All-payer claims database legislation receives final passage in Legislature

Legislation that would create an all-payer claims database is headed to Gov. Eric Holcomb.

The Indiana Senate on Monday voted 48-0 to approve Senate Bill 5, which would establish the database and require hospitals, outpatient surgery centers and urgent care facilities to publish average prices of services to their websites.

The House on Tuesday approved the same version of the bill, authored by Sen. Ed Charbonneau, R-Valparaiso.

The legislation requires the Indiana Department of Insurance to issue a request for information for an all-payer claims database by July 1 and a request for proposals by May 31, 2021.

The database is expected to provide cost information for specific procedures by facility name and allow individuals to shop around for the best price. Insurance companies would have to submit the data to the state, but the state cannot require companies in self-funded insurance plans to provide information. Those companies would be strongly encouraged to do so, though.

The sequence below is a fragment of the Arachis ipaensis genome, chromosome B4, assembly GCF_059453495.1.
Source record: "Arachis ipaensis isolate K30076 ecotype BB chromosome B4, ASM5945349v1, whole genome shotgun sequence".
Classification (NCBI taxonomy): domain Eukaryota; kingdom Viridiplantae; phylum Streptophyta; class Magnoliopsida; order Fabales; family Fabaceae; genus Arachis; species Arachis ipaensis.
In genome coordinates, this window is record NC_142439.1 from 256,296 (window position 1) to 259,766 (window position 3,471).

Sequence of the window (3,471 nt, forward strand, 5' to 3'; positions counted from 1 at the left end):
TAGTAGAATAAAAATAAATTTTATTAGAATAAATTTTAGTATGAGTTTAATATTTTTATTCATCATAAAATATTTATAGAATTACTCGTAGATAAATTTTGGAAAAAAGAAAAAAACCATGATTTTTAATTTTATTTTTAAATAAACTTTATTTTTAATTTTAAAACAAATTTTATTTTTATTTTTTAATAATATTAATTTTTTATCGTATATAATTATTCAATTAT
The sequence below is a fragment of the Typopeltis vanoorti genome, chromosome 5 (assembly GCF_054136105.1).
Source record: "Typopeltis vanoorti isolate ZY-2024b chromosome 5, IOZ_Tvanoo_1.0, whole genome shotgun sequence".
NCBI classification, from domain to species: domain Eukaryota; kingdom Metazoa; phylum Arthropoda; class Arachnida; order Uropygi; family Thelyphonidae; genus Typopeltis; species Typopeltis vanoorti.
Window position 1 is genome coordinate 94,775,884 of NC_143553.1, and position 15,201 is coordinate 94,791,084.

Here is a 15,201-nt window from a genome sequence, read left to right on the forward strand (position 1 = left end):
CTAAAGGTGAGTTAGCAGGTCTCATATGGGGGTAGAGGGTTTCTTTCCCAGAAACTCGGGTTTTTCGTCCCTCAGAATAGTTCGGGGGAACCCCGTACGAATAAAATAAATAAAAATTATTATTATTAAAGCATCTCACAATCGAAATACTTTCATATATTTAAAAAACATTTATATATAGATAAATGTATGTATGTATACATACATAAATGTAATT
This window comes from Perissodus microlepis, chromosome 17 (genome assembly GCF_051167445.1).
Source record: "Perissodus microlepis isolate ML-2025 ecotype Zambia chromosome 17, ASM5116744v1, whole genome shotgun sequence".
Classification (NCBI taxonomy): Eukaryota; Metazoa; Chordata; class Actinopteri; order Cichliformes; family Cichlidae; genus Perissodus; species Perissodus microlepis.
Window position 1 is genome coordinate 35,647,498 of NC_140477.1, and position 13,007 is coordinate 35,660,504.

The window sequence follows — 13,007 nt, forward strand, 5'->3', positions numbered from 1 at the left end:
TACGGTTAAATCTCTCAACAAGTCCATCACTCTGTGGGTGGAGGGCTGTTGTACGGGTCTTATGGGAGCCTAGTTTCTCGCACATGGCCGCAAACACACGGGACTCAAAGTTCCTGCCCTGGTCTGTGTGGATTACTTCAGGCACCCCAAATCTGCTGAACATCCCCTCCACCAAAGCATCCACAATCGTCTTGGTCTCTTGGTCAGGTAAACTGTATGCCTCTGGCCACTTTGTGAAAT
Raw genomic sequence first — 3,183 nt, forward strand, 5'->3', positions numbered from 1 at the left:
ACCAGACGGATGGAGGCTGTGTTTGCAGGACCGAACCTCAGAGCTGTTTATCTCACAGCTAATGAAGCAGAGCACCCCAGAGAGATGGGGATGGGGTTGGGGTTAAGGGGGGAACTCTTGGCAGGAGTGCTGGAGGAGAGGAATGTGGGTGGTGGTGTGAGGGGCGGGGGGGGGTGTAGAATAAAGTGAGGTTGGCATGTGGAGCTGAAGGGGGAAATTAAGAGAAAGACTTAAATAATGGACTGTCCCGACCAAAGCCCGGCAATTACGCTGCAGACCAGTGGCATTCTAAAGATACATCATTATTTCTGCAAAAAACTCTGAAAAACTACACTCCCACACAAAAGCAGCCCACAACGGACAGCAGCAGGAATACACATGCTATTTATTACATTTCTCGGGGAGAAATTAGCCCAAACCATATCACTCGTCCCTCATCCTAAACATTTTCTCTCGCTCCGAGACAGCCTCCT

More than 20 states have some type of all-payer claims database.

Colorado’s database, which experts consider one of the best in the country, allows the public to see prices based on the facility-only costs (doctor fees not included) or the total bill for a procedure (doctor, medications, rehabilitation services, etc.).

Users can select a specific service, like a colonoscopy, and enter a ZIP code. An interactive chart then lists facilities, the distance from the ZIP code, the average price, a price range and a quality-of-care rating based on five stars.

Colorado patients can sort the list by facility name, distance, average price (low to high or high to low) and patient experience (high to low).

But the extra transparency has not resulted in health care costs dropping in states with these databases, according to studies.

Supporters of the measure say it’s a step in the right direction.

“We need to make sure we are making informed decisions and, in order to make those informed decisions, we need to have data,” Charbonneau said.

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